The black hole in the UK's largest company pensions shrank by just £1bn during the past year, a report says.
Employers have been paying more money into schemes
The combined pension fund deficit of all FTSE 100 companies fell from £37bn to £36bn in the year to July, said actuary firm Lane, Clark and Peacock.
Record contributions from employers and stock market growth have done little to close the pension deficit.
Nevertheless, FTSE 100 companies are on track to clear their deficits by 2012, the actuary firm added.
Overall, out of 100 company schemes reviewed, just five were in surplus: Associated British Foods, Gallaher Group, Johnson Matthey, Old Mutual and Schroders.
At the other end of the scale, three companies - British Airways, BAE Systems and ICI - were identified as having a pension deficit equivalent to at least 30% of their market value.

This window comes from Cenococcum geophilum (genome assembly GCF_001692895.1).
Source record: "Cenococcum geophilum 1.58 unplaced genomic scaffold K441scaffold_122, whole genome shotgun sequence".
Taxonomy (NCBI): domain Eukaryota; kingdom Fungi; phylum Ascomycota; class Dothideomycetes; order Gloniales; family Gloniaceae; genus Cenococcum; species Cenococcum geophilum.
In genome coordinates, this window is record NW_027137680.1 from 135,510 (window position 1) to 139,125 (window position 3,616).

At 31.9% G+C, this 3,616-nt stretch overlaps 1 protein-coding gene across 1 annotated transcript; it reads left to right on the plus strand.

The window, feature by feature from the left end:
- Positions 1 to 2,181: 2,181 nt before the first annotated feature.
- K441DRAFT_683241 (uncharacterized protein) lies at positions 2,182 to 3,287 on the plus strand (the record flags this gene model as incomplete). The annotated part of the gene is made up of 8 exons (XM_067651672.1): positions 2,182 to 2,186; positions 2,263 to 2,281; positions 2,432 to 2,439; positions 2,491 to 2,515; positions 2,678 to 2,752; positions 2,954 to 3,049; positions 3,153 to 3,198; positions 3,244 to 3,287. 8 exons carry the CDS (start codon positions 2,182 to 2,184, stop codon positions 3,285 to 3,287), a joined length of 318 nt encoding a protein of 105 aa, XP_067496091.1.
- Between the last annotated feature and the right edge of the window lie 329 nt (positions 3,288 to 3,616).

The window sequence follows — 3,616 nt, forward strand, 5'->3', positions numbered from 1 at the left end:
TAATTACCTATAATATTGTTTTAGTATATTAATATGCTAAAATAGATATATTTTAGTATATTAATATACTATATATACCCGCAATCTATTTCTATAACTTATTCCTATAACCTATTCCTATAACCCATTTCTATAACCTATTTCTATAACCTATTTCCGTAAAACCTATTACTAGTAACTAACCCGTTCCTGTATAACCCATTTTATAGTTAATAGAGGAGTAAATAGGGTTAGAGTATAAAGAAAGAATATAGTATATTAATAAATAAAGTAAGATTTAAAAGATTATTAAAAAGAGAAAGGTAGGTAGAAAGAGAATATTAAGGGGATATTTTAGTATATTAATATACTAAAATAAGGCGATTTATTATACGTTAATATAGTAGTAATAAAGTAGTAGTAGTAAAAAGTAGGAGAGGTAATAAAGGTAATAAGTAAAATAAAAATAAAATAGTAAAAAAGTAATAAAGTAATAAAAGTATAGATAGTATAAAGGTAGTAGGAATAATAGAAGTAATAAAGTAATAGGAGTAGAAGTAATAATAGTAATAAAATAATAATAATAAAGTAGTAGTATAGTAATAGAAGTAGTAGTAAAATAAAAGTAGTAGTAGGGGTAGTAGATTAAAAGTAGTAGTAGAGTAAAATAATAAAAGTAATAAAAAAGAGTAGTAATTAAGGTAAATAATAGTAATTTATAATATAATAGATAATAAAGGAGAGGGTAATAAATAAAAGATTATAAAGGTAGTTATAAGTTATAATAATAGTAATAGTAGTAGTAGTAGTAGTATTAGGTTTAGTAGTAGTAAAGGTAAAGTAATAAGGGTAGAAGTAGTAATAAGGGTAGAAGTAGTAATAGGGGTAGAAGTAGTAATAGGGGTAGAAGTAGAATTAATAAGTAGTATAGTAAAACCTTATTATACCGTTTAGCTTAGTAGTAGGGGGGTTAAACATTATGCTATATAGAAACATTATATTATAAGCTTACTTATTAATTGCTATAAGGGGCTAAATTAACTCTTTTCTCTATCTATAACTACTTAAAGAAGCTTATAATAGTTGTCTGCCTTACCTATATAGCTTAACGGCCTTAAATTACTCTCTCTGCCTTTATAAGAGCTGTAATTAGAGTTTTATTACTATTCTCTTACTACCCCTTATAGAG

Over the past 12 months, companies collectively paid a record £12.1bn into their employee pension schemes, the actuary firm said.
The companies making the biggest contributions into their own schemes were HSBC, Royal Dutch Shell and GlaxoSmithKline.
A total of eight companies in the FTSE 100 had paid more into their pension schemes than to shareholders.
And two thirds of firms reviewed could - if they chose - close their pensions deficit from spare cash.
But the overall impression painted by the report is of firms running to stand still, as far as closing their pension scheme deficits is concerned.
"Despite exceptional stock market returns and record company contributions, the overall pension deficit for the FTSE 100 has barely changed," Bob Scott, partner at Lane, Clark and Peacock, said.
However, Mr Scott added that the burden of extra regulation could force management to close more final salary pension schemes to staff in future.